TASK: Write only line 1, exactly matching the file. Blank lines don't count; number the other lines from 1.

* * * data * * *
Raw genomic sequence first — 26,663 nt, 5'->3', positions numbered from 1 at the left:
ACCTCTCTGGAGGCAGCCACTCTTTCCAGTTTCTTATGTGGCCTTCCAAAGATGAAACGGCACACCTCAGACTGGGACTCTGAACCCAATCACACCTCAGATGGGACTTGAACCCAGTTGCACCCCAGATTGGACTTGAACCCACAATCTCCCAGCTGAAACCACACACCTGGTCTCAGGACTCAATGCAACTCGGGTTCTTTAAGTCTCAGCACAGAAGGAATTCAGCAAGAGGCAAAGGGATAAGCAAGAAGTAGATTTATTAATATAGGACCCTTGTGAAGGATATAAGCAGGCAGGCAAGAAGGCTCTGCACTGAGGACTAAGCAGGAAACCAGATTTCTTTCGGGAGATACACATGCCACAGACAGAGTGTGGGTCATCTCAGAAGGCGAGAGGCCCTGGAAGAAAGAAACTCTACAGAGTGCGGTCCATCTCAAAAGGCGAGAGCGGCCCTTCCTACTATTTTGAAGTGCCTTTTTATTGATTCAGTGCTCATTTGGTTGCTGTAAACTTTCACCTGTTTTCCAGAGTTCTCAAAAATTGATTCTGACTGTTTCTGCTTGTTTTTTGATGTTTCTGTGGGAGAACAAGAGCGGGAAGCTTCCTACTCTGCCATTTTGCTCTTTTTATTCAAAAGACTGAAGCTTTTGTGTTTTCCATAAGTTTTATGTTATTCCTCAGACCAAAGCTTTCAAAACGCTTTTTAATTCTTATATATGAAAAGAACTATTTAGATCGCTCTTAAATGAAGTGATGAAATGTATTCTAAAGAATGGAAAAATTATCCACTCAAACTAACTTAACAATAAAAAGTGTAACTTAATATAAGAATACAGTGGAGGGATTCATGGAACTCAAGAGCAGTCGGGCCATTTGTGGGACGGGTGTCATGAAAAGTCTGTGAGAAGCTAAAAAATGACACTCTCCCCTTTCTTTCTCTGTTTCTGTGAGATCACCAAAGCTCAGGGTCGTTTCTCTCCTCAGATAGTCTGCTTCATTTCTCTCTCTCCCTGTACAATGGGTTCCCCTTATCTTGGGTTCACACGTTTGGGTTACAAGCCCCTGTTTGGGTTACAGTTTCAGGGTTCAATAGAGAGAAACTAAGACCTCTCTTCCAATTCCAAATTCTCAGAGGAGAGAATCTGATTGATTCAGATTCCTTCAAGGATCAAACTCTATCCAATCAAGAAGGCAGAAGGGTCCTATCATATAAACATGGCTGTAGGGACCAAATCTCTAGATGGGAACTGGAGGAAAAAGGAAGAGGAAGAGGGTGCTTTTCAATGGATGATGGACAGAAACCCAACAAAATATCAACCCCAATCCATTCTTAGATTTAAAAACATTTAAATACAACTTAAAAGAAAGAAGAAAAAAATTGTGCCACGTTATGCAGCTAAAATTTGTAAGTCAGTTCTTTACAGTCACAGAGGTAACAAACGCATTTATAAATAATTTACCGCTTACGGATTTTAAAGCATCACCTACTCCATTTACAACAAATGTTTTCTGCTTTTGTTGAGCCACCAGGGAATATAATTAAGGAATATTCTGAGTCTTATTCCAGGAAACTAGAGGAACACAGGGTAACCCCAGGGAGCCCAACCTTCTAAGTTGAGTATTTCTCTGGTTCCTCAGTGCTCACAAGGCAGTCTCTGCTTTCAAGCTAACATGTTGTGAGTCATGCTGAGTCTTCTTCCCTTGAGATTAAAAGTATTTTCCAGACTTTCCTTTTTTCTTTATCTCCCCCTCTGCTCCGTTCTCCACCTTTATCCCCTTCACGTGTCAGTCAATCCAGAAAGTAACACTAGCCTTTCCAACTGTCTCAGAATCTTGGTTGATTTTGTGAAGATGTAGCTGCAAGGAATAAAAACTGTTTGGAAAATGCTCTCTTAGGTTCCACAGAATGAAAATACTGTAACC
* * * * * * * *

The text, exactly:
Raw genomic sequence first — 26,663 nt, 5'->3', positions numbered from 1 at the left: